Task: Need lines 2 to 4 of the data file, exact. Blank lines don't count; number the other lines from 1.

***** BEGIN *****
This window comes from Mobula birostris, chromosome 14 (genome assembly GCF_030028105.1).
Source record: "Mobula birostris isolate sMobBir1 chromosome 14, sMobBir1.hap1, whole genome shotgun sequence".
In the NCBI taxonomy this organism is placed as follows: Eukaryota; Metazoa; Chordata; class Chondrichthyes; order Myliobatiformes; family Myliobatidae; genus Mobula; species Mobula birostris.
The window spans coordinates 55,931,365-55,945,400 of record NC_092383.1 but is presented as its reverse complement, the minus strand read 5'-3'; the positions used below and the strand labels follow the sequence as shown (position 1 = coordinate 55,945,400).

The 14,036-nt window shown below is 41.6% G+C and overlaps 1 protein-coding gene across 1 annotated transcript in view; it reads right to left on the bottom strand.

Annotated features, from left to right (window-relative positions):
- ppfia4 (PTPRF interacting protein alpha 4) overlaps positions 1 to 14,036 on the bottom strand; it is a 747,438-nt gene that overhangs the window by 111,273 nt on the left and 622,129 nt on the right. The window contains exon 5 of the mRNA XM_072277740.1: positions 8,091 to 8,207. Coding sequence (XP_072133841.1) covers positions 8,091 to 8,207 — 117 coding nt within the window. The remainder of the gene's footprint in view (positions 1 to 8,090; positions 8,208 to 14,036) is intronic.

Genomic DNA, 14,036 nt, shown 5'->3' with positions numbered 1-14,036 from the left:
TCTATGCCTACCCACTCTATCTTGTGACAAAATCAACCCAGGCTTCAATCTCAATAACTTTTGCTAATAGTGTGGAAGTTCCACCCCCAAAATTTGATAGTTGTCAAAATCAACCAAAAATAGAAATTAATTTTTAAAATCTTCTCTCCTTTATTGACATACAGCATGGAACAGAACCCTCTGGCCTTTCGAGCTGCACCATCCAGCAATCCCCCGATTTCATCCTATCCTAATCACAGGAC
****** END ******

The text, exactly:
Source record: "Mobula birostris isolate sMobBir1 chromosome 14, sMobBir1.hap1, whole genome shotgun sequence".
In the NCBI taxonomy this organism is placed as follows: Eukaryota; Metazoa; Chordata; class Chondrichthyes; order Myliobatiformes; family Myliobatidae; genus Mobula; species Mobula birostris.
The window spans coordinates 55,931,365-55,945,400 of record NC_092383.1 but is presented as its reverse complement, the minus strand read 5'-3'; the positions used below and the strand labels follow the sequence as shown (position 1 = coordinate 55,945,400).